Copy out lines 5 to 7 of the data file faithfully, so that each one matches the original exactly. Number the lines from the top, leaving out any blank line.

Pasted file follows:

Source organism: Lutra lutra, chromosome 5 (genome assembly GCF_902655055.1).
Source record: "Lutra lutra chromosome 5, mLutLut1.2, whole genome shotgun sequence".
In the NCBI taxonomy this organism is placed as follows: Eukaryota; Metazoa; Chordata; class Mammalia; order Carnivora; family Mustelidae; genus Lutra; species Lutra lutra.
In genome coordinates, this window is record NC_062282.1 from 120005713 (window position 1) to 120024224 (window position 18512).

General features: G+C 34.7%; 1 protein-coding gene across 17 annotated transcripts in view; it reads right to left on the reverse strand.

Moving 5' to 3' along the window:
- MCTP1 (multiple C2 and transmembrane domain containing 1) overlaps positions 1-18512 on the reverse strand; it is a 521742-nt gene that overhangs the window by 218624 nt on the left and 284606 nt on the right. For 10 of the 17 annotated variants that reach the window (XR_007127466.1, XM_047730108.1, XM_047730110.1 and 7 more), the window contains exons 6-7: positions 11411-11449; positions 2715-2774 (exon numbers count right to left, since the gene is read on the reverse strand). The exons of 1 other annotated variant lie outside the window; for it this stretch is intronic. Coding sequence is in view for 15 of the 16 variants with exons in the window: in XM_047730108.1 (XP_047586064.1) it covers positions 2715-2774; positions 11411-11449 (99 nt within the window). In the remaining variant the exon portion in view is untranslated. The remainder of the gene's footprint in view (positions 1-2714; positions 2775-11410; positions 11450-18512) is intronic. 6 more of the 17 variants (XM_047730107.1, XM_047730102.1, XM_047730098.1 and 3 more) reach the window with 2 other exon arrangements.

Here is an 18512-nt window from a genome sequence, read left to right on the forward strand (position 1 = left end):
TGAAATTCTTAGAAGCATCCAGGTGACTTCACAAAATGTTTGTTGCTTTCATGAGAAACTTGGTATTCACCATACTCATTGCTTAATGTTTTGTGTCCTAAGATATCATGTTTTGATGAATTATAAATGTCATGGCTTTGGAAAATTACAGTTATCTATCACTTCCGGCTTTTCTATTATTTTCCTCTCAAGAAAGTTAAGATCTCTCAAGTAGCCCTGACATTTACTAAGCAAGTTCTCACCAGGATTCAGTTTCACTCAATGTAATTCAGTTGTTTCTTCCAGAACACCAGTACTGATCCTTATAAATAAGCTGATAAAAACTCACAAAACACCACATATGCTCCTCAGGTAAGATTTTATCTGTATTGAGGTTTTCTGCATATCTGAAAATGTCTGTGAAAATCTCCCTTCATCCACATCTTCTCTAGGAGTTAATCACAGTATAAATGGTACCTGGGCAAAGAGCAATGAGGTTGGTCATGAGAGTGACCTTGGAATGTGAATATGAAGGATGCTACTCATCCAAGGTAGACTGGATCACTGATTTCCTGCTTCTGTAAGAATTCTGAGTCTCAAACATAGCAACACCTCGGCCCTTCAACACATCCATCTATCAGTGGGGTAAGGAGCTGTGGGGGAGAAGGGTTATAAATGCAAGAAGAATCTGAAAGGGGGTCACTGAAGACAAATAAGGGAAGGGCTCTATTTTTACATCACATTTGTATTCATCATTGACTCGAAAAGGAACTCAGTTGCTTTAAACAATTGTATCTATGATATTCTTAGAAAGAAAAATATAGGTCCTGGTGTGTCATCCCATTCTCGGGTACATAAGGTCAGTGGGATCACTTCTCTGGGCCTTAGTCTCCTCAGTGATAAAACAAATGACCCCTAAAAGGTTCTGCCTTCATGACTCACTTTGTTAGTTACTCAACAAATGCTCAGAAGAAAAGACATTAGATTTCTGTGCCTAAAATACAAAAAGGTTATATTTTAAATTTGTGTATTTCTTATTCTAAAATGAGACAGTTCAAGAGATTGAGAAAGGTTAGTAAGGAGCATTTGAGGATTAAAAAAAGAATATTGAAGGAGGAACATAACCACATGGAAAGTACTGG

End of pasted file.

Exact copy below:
General features: G+C 34.7%; 1 protein-coding gene across 17 annotated transcripts in view; it reads right to left on the reverse strand.

Moving 5' to 3' along the window:
- MCTP1 (multiple C2 and transmembrane domain containing 1) overlaps positions 1-18512 on the reverse strand; it is a 521742-nt gene that overhangs the window by 218624 nt on the left and 284606 nt on the right. For 10 of the 17 annotated variants that reach the window (XR_007127466.1, XM_047730108.1, XM_047730110.1 and 7 more), the window contains exons 6-7: positions 11411-11449; positions 2715-2774 (exon numbers count right to left, since the gene is read on the reverse strand). The exons of 1 other annotated variant lie outside the window; for it this stretch is intronic. Coding sequence is in view for 15 of the 16 variants with exons in the window: in XM_047730108.1 (XP_047586064.1) it covers positions 2715-2774; positions 11411-11449 (99 nt within the window). In the remaining variant the exon portion in view is untranslated. The remainder of the gene's footprint in view (positions 1-2714; positions 2775-11410; positions 11450-18512) is intronic. 6 more of the 17 variants (XM_047730107.1, XM_047730102.1, XM_047730098.1 and 3 more) reach the window with 2 other exon arrangements.